Ladan Cher visits St. Catherine’s Monastery at Mt. Sinai and talks about the monks’ manuscript preservation efforts:

Just as they have done for 17 centuries, the Greek Orthodox monks of St. Catherine’s Monastery in Egypt’s Sinai desert and the local Jabaliya Bedouins worked together to protect the monastery when the 2011 revolution thrust Egypt into a period of uncertainty. “There was a period in the early days of the Arab Spring when we had no idea what was going to happen,” says Father Justin, a monk who has lived at St. Catherine’s since 1996. Afraid they could be attacked by Islamic extremists or bandits in the relatively lawless expanse of desert, the 25 monks put the monastery’s most valuable manuscripts in the building’s storage room. Their Bedouin friends, who live at the base of St. Catherine’s in a town of the same name, allegedly took up their weapons and guarded the perimeter.

The community’s fears of an attack were not realized, but the monks decided they needed a new way to protect their treasured library from any future threats. Last year, they accelerated a program of digitally copying biblical scripts with the help of multispectral imaging specialists from around the world, while simultaneously renovating and modernizing the library itself.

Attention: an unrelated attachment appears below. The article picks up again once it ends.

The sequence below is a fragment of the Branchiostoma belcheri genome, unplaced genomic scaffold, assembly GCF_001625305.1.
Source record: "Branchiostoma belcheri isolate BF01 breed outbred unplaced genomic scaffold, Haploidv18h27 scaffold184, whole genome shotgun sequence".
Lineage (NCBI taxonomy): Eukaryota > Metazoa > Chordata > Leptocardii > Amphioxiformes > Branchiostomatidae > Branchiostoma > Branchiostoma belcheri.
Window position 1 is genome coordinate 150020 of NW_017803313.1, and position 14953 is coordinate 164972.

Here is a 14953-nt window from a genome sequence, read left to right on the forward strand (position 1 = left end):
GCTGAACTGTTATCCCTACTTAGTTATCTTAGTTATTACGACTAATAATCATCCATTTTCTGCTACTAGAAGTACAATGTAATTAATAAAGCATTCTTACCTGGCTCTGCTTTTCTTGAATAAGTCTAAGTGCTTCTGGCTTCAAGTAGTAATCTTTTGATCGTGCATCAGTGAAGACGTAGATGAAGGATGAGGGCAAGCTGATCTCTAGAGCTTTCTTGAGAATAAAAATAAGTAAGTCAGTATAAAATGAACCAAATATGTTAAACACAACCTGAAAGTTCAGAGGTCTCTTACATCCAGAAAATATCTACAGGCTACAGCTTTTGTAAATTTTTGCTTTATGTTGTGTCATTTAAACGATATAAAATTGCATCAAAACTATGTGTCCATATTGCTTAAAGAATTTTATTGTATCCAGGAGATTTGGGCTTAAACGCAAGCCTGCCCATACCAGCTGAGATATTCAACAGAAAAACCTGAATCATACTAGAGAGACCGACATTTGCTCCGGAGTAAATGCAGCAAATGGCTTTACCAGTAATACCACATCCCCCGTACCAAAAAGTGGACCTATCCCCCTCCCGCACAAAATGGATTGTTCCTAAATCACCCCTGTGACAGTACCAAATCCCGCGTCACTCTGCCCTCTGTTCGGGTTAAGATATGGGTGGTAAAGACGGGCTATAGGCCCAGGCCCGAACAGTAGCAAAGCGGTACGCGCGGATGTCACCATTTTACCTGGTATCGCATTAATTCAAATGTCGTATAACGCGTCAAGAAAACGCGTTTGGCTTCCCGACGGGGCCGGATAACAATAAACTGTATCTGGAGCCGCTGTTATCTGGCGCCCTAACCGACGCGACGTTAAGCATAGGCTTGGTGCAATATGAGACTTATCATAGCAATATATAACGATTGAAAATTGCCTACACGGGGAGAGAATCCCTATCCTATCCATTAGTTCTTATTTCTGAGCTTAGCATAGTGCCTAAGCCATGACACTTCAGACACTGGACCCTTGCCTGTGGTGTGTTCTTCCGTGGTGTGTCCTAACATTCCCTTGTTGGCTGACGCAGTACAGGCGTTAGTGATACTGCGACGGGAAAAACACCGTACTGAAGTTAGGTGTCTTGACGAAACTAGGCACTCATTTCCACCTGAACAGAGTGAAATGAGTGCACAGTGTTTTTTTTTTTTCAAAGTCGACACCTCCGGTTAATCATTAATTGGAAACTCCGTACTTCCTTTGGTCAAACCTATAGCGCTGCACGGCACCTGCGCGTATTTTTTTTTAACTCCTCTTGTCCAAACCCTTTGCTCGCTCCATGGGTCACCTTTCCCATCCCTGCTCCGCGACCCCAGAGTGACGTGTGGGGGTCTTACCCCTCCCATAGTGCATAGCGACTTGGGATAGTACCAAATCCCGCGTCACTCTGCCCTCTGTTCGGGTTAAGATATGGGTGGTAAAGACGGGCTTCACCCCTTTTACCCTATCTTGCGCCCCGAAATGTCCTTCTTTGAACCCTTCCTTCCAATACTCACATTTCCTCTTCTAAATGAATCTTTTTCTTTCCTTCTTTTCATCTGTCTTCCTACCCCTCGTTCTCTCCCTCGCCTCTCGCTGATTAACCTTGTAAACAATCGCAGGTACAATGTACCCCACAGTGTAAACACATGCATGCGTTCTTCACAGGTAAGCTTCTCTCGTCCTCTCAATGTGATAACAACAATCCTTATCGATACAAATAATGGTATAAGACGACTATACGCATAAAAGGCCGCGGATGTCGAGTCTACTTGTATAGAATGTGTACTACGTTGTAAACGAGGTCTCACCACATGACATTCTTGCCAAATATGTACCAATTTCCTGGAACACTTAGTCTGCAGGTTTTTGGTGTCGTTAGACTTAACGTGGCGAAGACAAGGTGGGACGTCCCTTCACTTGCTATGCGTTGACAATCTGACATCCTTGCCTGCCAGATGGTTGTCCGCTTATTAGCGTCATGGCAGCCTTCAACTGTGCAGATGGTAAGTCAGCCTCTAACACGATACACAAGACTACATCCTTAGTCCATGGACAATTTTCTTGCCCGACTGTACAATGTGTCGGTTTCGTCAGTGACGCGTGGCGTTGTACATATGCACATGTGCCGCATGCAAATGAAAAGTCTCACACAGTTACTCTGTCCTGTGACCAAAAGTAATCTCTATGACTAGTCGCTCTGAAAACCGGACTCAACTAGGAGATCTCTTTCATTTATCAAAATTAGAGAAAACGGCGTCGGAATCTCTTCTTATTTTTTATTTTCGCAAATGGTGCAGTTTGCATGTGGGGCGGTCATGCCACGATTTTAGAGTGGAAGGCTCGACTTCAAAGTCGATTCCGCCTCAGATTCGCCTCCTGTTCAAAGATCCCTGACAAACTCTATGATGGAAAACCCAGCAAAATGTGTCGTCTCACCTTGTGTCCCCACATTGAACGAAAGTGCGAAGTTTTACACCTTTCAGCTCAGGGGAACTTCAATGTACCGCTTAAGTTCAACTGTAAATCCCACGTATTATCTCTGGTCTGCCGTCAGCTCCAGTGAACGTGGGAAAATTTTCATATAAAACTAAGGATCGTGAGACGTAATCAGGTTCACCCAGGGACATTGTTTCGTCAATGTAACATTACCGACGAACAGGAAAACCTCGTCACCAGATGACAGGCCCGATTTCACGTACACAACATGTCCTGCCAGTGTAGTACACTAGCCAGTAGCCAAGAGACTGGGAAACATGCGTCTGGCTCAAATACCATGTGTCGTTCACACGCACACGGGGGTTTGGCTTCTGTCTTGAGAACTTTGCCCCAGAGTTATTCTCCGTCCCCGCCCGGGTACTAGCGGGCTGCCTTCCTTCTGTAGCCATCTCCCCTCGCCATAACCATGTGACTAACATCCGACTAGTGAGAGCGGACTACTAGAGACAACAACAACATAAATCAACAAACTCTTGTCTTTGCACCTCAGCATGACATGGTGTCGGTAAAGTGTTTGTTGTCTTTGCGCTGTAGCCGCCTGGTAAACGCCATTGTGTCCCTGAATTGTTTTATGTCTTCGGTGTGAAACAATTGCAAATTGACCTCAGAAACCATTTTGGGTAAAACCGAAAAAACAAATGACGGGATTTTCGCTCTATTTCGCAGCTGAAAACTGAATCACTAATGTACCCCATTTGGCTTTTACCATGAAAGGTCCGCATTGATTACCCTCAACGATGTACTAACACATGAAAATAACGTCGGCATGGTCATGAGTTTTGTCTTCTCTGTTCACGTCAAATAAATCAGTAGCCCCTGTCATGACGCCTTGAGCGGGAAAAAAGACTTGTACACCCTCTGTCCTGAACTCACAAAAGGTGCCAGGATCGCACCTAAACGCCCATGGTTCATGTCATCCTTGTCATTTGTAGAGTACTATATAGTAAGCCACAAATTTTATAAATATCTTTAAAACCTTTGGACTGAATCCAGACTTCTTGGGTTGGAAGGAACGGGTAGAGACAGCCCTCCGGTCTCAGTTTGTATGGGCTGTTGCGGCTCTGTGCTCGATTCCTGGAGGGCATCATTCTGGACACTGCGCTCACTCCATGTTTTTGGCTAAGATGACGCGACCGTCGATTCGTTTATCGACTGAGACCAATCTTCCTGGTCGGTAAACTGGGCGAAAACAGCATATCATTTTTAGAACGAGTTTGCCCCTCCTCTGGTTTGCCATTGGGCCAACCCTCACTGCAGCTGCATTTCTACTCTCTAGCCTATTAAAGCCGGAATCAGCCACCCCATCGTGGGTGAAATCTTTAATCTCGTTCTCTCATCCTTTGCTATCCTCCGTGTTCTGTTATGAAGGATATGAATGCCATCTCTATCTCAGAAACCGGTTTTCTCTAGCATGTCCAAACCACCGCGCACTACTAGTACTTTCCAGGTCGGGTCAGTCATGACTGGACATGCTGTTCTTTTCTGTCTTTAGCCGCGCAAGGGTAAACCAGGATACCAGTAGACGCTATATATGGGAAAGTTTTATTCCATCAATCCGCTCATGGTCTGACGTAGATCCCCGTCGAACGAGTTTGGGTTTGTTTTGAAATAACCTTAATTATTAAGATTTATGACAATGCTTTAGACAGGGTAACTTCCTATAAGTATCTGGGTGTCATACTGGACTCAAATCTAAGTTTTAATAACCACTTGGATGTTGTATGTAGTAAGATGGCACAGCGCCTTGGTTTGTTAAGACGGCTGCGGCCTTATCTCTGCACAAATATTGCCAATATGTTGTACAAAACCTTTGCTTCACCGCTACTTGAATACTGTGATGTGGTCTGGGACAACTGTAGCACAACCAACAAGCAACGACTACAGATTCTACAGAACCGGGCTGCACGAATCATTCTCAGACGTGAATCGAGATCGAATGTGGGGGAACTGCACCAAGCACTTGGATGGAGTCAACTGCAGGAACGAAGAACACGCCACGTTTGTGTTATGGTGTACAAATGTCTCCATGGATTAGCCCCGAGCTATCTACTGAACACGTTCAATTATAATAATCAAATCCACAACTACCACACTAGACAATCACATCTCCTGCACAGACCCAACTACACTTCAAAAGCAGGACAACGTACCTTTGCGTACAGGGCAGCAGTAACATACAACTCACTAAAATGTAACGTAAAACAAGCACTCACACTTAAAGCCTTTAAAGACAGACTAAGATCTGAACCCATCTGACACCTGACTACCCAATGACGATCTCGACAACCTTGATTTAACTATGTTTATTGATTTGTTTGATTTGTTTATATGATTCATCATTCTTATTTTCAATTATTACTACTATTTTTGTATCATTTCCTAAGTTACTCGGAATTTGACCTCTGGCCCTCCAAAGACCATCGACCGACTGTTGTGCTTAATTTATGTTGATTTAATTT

The project to digitize the manuscripts at the monastery has been going on for many years thanks especially to the work of Fr. Justin, and it’s good to hear that it will be sped up. This should serve not only as insurance against possible damage to the manuscripts, but it will also gradually make more of the monastery’s holdings more widely available to believers and scholars alike. Fortunately, the monastery has so far been spared the violence and upheavals that have afflicted other parts of the Sinai and Egypt, and I very much hope that it continues to be kept safe.

As Cher explains, the Bedouin living near the monastery have a long association with the monks:

The Greek Orthodox monks and the Jabaliya Bedouin tribe, who are the area’s majority residents, have shared land, food and friendly relations since the monastery was built centuries ago. The Jabaliya are believed to be descendants of the Byzantine soldiers who built the monastery in the 6th century, and many of them continue to guard the monastery as their own. “The monastery is a very special place for me and all Bedouins. It is a holy place for all religions. Our ancestors built St. Catherine’s,” explains Ramadan, 26, who has been a tour guide at the monastery since he was 15.